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Understanding Radon
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Understanding Radon

Your home is supposed to be your haven. However, many things can make it dangerous inside your home. Gasses, in particular, that build up in the home can lead to many complications down the road. One common and dangerous gas is radon. If you would like to learn more, keep reading.

How Does Radon Get Inside the Home?

Radon is a naturally occurring gas that is created when uranium breaks down in the soil. Normally, the gas would rise and dissipate into the air to cause no damage. However, a home becomes a trap for radon. As the gas rises from the ground, it remains trapped in the house, building up more and more over time.

As with carbon monoxide, radon is odorless and colorless, so you won't realize it's building inside your home until it's too late. You can purchase digital detectors that will help establish your radon baseline. If you believe you already have radon inside your home, you can have it tested. There are fast tests, but the long-term tests provide more data, making it easier to manage the radon.

What Can Radon Exposure Do?

Unfortunately, the symptoms of radon exposure are not immediate. Instead, like cigarettes, the radon slowly destroys cells, particularly those in the lungs. Eventually, this could lead to lung cancer. Regardless of the cause, lung cancer has a low survival rate of about 11 to 15 people living past five years.

In fact, radon is so deadly to your lungs that, along with smoking and secondhand smoke, it is one of the leading causes of lung cancer. Naturally, if you smoke and/or live in a house with secondhand smoke, and you have radon in the home, your chances of developing lung cancer skyrocket.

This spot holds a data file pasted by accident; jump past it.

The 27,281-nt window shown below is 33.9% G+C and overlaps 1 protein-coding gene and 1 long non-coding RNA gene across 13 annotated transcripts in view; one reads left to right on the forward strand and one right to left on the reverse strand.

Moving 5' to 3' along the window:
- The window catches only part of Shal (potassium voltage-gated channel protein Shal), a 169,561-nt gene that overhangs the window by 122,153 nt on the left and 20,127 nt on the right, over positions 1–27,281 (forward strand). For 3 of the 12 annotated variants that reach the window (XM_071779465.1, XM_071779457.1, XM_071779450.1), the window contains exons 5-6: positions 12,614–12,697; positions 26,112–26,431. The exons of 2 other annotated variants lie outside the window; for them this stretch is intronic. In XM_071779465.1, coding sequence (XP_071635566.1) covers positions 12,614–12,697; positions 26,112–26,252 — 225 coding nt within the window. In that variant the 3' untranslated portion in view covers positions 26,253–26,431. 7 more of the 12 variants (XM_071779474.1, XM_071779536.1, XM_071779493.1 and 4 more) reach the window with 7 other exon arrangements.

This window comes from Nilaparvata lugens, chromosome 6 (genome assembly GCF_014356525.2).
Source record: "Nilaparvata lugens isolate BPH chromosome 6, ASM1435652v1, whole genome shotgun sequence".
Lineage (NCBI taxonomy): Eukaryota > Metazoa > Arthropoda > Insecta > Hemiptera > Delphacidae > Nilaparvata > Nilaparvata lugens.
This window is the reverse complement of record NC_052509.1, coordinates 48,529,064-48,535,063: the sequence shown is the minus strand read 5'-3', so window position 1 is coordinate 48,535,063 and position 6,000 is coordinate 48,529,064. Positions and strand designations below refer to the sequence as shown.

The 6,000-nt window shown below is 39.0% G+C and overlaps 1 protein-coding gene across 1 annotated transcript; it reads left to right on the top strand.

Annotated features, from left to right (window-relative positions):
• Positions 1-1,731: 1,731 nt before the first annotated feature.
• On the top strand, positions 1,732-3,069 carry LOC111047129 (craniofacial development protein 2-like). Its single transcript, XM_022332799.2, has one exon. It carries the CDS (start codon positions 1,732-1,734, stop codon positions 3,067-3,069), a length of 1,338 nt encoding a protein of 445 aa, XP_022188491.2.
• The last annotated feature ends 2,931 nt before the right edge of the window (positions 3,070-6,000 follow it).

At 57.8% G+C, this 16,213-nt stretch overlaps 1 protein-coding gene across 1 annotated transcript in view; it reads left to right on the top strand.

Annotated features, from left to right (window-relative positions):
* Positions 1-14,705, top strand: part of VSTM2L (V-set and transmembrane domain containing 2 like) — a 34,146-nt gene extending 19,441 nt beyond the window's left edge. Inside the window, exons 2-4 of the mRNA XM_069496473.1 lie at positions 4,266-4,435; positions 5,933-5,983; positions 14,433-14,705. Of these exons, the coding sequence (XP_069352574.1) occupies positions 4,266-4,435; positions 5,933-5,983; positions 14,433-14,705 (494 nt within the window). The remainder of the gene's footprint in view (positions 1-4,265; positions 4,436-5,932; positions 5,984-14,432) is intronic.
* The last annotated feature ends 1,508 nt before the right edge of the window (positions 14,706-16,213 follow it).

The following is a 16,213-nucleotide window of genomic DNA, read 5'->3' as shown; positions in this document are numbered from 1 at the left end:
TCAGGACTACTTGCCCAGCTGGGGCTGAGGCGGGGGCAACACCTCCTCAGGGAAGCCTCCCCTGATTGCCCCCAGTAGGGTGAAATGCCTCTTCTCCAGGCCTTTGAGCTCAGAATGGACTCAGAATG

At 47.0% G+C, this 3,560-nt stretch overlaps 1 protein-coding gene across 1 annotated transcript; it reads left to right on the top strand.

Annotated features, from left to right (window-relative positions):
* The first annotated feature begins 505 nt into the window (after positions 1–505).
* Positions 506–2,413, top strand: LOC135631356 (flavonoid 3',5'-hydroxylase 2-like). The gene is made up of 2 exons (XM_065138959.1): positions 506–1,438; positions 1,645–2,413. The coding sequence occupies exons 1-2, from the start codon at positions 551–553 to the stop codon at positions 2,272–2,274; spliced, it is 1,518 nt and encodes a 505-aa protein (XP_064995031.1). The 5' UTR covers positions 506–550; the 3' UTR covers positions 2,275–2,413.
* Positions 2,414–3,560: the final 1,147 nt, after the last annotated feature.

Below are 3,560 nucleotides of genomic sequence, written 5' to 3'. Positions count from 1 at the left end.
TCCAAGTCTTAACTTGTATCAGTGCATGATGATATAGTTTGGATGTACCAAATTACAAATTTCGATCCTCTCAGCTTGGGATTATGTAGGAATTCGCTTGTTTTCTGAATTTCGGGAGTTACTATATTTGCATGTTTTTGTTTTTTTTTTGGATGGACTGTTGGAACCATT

How Can You Prevent Radon?

Luckily, you can prevent radon from building in your home. To start, get a tester, so you know what levels are normal in your home. It will also alert you when those levels start rising, so you can get your family out of the house and seek help.

However, you can also help prevent the amount of radon that builds up in your home. One of the most effective ways to do this is to seal up any cracks and holes, especially those near the ground or directly on the foundation. You may also want to consider having your crawlspace sealed. Adding circulation with open windows and vents can help too.

Radon is a normal gas, but when it builds up in your home, it can increase the risk of lung cancer, especially if you also smoke. If you believe you have radon, or you want to see how much radon you have, consider a local service that offers residential radon mitigation.